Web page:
'How I Met Your Mother': Let's talk about that Mother twist
[Serious spoiler alert if you haven’t seen Monday’s How I Met Your Mother]
Monday on How I Met Your Mother, fans were brought 10 years into the future, where Ted and the Mother were recounting old stories. Ted revealed that Robin’s mom came to her wedding after all, which was a surprise to the whole gang. The Mother countered that this wasn’t really a surprise: “What mother is going to miss her daughter’s wedding?” Cue Ted tears.
As my colleague Sandra Gonzalez noted in her recap, the scene seemed to imply that the Mother dies in the future — and that’s why Ted started telling his kids this whole nine-year-long story in the first place. This theory isn’t exactly new; it’s been floating around fan pages online for years. (In many of the predictions, Ted then gets together with Robin.) But, to me at least, it always seemed unlikely. Well, not anymore!
It’s tough to say whether this scene means that Craig Thomas and Carter Bays feel the time has finally come to clue fans into the show’s actual endgame, or if this possibly-dying bombshell is a red herring, or if fans are totally misinterpreting the scene, and nothing so sad is afoot. (Ted’s mom died! A friend’s mom just died! etc.)
Personally, I’m going for option two. I think the show’s creators want fans to think that perhaps the Mother dies — but in the final episode we’ll find out she had cancer but ended up recovering, or something.
I understand wanting to add dramatic tension to the show’s last few episodes; we can only watch so many scenes set in that gosh darn Farhampton Inn. The consequences of a dead Mother plotline, however, are way too upsetting. HIMYM occasionally flirts with a darkness unusual to long-running “group of friends” sitcoms — think Marshall’s dad’s death, or Robin’s infertility. That said, at its core, this show is a romantic comedy. We’ve been chugging along for nine seasons assuming we’re getting the happily-ever-after on the front porch Lily has always dreamed about: Barney and Robin, Lily and Marshall, and Ted and the Mother.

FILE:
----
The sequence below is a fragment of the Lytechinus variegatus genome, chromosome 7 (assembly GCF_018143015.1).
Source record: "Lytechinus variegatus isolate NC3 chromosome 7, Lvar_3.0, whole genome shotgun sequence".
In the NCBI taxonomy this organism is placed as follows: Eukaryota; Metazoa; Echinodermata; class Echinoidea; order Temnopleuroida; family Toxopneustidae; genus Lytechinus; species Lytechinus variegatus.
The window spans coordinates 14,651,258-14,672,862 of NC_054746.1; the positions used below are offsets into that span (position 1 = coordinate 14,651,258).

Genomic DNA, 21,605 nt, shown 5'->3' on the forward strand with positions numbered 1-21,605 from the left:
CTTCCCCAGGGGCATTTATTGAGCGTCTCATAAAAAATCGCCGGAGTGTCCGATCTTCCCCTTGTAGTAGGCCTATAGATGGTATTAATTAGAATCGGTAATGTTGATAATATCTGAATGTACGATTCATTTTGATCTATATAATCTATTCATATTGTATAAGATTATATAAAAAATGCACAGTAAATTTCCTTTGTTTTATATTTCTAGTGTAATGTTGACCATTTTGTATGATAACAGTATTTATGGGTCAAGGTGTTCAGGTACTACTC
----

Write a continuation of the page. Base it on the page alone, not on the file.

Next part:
To rip the rug out from loyal fans — which is exactly what would happen if The Mother (or Ted) dies — seems downright cruel. I’m not arguing that fans should get to dictate exactly what happens on their favorite programs. But tonally, creators owe it to viewers not to change the rules in the bottom of the ninth. Breaking Bad had an ending filled with death, but that was a natural conclusion for that show. The natural conclusion of a show that has a long-running joke about “sandwiches” being code for “marijuana” is not death. Frankly, it would be insulting to anyone who spent years of Monday nights watching HIMYM; it seems like a twist just for twist’s sake. Can you imagine if Friends had concluded not with Rachel getting off the plane, but dying in a freak plane crash?
On a “Television Is A Business” note: I can’t imagine a studio being cool with such a downer of a finish, no matter how much Bays and Thomas might dress it up with some kind of “life is unpredictable, every day is a gift” message. For a lot of fans, such an ending would kill any desire to re-watch the show in syndication. For a program that clearly has a mind for longevity — a spin-off is in the works for this fall — this seems like the kind of idea that, if floated, would be shut down immediately by The Powers That Be at CBS.
In conclusion, the Internet has to be freaking out over nothing, because there is no way the show would be that dumb. I mean, we all know this program has never made a poor decision.
Are you with me that the latest twist must be a red herring — or do you think we’re all in for a finale filled with sobs?